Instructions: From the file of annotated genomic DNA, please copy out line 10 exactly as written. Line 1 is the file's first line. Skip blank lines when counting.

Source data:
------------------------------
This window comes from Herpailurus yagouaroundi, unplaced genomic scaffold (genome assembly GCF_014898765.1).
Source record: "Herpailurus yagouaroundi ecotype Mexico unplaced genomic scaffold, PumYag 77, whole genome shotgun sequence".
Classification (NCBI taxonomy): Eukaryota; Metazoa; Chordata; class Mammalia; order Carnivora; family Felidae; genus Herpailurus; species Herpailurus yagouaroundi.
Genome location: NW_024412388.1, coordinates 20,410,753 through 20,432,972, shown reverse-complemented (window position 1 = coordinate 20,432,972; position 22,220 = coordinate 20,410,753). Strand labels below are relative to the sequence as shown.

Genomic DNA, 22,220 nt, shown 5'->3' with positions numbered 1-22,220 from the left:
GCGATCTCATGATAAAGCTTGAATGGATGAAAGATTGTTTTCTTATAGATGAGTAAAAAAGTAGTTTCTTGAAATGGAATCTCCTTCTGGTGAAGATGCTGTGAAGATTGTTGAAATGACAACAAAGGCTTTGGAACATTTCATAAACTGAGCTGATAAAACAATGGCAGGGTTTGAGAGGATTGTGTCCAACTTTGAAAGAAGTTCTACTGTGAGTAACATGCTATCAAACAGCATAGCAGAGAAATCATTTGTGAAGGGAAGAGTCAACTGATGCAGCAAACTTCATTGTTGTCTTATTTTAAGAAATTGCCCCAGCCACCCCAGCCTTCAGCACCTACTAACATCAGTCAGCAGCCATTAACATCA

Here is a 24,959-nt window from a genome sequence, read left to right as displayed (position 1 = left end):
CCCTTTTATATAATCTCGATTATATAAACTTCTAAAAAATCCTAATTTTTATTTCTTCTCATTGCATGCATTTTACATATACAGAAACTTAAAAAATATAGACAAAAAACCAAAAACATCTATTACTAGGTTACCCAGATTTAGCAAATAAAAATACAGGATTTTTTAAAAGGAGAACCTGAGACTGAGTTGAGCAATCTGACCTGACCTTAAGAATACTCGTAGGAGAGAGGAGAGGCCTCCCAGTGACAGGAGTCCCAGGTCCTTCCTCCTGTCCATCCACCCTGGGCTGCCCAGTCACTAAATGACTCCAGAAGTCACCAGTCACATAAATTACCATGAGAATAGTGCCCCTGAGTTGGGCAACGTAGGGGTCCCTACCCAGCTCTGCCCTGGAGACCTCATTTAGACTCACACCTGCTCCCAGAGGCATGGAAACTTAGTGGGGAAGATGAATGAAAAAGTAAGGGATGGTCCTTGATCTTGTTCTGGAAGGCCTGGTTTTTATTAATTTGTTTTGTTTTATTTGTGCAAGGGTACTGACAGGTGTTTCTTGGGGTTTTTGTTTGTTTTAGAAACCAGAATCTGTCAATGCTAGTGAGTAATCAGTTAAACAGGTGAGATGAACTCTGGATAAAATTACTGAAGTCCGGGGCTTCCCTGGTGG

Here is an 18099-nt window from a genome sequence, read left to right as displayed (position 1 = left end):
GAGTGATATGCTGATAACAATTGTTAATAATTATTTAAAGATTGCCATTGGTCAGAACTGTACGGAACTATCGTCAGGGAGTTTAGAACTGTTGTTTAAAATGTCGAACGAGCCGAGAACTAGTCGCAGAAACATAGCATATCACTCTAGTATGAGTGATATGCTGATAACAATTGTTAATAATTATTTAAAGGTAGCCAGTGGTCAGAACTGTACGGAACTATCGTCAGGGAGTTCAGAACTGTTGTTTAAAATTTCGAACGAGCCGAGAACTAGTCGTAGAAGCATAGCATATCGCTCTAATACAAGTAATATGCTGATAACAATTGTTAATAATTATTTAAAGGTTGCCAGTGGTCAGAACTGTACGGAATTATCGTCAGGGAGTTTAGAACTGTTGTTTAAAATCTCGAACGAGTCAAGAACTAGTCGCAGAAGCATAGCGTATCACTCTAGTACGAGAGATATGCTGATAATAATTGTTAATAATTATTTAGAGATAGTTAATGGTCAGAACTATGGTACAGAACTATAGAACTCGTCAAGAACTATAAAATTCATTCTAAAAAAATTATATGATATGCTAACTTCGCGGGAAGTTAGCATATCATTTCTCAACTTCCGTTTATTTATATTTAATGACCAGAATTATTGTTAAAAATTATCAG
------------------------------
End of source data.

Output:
GAGTGATATGCTGATAACAATTGTTAATAATTATTTAAAGATTGCCATTGGTCAGAACTGTACGGAACTATCGTCAGGGAGTTTAGAACTGTTGTTTAAAATGTCGAACGAGCCGAGAACTAGTCGCAGAAACATAGCATATCACTCTAGTATGAGTGATATGCTGATAACAATTGTTAATAATTATTTAAAGGTAGCCAGTGGTCAGAACTGTACGGAACTATCGTCAGGGAGTTCAGAACTGTTGTTTAAAATTTCGAACGAGCCGAGAACTAGTCGTAGAAGCATAGCATATCGCTCTAATACAAGTAATATGCTGATAACAATTGTTAATAATTATTTAAAGGTTGCCAGTGGTCAGAACTGTACGGAATTATCGTCAGGGAGTTTAGAACTGTTGTTTAAAATCTCGAACGAGTCAAGAACTAGTCGCAGAAGCATAGCGTATCACTCTAGTACGAGAGATATGCTGATAATAATTGTTAATAATTATTTAGAGATAGTTAATGGTCAGAACTATGGTACAGAACTATAGAACTCGTCAAGAACTATAAAATTCATTCTAAAAAAATTATATGATATGCTAACTTCGCGGGAAGTTAGCATATCATTTCTCAACTTCCGTTTATTTATATTTAATGACCAGAATTATTGTTAAAAATTATCAG